Recent Dutch Policy on China
This latest Dutch policy paper was preceded by several similar documents. In 2006, the foreign ministry issued a policy vision on prospective cooperation with China during the years 2006 to 2010, a period coinciding with China’s 11th Five Year Plan. The document, which appeared at a time when US officials were urging China to become a responsible stakeholder in the global system, underscored the interest of the Netherlands in a stable, responsible, and sustainable China. The government optimistically stated that it saw China principally as a country that offered opportunities, rather than threats, and that “constructive discussion” was the natural way forward in areas where mutual views might diverge. The Dutch optimism about China’s economic growth led the European think-tank ECFR in 2009 to label the Netherlands, alongside Denmark, Sweden, and the UK as, an “ideological free trader.”
A second policy document on China emerged in November 2013. Compared with the earlier one, the 2013 paper placed greater emphasis on the differences existing between the two countries and the importance for the Netherlands to encourage economic and political reform in its engagement with China. Accordingly, the paper proposed a dual approach of “investing in values” and “investing in business,” seeking to open up space for candid discussions on values and human rights, while at the same time stepping up economic diplomacy.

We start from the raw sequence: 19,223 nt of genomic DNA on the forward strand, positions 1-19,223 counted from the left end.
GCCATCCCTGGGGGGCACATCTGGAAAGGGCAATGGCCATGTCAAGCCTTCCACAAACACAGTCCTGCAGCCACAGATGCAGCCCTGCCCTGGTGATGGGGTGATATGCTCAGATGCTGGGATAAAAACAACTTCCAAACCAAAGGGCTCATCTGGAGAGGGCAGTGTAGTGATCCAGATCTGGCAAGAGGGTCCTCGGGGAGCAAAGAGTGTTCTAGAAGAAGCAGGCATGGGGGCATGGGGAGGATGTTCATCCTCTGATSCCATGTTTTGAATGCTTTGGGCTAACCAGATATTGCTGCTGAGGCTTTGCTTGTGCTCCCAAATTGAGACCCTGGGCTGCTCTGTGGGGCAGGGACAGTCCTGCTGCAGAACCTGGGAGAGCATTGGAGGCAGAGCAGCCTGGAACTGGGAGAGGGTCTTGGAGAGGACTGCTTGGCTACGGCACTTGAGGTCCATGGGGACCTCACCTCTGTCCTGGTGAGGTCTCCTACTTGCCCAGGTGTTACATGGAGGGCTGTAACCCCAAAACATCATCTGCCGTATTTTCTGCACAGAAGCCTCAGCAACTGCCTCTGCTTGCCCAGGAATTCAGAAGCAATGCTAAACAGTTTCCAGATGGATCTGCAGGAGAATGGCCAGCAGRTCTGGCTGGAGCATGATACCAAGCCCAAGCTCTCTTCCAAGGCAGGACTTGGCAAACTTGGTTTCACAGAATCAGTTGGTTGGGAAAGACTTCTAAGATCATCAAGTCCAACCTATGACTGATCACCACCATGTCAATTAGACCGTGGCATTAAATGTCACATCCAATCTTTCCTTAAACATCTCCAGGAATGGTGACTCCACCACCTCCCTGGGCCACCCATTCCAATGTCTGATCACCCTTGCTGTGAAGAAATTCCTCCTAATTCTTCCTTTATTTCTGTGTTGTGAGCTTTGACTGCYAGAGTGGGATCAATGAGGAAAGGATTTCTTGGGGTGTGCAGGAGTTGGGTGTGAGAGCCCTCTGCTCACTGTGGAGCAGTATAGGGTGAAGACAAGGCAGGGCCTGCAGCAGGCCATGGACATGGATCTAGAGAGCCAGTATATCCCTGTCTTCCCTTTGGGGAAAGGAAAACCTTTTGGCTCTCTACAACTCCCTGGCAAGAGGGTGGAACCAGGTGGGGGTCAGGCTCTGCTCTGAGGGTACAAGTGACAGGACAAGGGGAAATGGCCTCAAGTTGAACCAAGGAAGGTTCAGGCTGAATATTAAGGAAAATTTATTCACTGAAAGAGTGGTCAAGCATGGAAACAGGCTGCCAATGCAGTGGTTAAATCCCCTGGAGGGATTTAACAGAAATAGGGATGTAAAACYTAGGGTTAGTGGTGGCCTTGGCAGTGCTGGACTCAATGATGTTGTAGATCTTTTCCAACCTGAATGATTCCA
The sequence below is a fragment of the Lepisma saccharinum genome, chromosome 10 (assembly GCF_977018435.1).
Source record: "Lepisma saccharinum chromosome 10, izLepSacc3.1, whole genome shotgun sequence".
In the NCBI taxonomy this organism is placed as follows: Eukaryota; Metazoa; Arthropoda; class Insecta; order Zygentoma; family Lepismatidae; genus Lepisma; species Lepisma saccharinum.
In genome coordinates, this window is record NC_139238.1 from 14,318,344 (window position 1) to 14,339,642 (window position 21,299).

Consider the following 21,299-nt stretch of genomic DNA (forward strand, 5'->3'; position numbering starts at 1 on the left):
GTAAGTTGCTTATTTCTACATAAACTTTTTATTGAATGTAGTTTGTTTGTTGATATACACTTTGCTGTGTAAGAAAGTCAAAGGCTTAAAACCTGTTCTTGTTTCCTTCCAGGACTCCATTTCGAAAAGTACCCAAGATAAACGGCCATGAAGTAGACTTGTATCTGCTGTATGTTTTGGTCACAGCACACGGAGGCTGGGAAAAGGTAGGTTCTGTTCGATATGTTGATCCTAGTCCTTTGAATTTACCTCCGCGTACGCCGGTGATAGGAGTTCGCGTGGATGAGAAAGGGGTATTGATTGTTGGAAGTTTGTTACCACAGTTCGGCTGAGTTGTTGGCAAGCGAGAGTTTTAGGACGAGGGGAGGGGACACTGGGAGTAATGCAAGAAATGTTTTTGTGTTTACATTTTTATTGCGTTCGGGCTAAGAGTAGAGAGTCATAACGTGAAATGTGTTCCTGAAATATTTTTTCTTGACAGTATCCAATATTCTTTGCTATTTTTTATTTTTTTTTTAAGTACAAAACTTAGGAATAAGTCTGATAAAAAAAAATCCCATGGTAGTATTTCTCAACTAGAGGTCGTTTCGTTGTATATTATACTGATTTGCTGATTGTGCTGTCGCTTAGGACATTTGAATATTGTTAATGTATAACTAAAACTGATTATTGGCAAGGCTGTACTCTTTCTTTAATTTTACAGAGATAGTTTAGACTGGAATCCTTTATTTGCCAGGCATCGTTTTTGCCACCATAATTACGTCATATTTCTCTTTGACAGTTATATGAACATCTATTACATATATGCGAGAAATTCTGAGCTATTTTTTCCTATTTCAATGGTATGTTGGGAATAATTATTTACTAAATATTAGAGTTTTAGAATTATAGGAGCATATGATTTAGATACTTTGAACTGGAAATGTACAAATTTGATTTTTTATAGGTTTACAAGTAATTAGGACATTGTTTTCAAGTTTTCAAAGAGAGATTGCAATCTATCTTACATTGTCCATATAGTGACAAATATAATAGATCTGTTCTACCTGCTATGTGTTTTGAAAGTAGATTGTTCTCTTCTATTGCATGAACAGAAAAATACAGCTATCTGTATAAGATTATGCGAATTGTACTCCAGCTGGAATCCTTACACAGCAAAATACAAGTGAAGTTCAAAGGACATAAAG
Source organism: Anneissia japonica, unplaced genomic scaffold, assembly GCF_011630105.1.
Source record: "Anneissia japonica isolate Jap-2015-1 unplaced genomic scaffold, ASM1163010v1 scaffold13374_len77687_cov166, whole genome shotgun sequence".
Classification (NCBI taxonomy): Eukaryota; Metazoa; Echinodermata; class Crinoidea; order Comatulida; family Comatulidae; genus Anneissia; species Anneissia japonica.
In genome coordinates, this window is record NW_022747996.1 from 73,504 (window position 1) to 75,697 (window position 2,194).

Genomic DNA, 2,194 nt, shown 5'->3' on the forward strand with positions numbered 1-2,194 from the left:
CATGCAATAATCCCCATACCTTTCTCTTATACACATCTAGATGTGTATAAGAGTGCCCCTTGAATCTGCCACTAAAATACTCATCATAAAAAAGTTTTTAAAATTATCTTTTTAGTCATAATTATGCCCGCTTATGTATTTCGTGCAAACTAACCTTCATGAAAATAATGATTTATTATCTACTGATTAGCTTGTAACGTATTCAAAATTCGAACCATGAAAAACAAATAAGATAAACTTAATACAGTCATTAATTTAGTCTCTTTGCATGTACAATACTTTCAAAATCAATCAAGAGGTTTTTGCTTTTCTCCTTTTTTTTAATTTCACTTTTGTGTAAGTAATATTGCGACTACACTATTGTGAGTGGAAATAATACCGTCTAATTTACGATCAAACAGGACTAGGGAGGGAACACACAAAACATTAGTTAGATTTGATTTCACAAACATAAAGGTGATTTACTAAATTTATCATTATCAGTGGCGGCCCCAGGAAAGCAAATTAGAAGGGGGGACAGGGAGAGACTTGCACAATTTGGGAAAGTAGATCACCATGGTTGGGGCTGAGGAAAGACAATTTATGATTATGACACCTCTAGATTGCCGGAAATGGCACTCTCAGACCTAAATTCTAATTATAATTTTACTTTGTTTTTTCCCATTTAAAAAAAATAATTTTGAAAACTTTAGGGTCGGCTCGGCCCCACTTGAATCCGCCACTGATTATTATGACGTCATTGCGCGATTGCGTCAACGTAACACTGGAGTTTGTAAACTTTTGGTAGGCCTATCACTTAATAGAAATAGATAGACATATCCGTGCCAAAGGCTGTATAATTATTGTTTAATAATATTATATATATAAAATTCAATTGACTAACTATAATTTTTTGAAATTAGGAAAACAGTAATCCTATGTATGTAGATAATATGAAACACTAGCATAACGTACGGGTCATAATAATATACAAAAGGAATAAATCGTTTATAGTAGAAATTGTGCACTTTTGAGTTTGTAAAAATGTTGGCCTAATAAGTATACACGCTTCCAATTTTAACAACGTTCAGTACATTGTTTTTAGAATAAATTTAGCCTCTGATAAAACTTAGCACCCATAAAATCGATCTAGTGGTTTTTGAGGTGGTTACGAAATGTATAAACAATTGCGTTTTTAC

By this time, the Netherlands had been ranked for a full decade as China’s second-largest trading partner in the EU, a position it subsequently lost to Britain, but is slated to regain post-Brexit. At the same time, the Netherlands has been one of a handful of EU member states to insist on having its own human rights dialogue with China and to allocate an annual amount of around 2 million euro to human rights projects in China.
A recent ETNC survey classified the Netherlands – alongside Belgium, Denmark, France, and Norway – as EU member states that are “active and discreet” in their political dealings with China, thus contrasting them to the more “active and vocal” member states, such as Germany, Sweden, and the UK.
It is true that the Dutch government prefers quiet diplomacy over megaphone diplomacy in its dealings with China – precisely because it is bilaterally engaged in sensitive dialogues and project funding.
It is true that the Dutch government prefers quiet diplomacy over megaphone diplomacy in its dealings with China – precisely because it is bilaterally engaged in sensitive dialogues and project funding. But this has not prevented the Dutch from consistently supporting the EU’s more assertive recent actions vis-à-vis China. Apart from endorsing multiple public statements condemning China’s human rights violations, the Netherlands also joined a concerted EU move to criticize China’s Belt and Road Initiative (BRI). Though the Netherlands has signed a memorandum of understanding with China on promoting commercial cooperation in third-party markets, it has steered clear from embracing the BRI in the way that other member states – such as Italy, Greece and Poland – have recently done.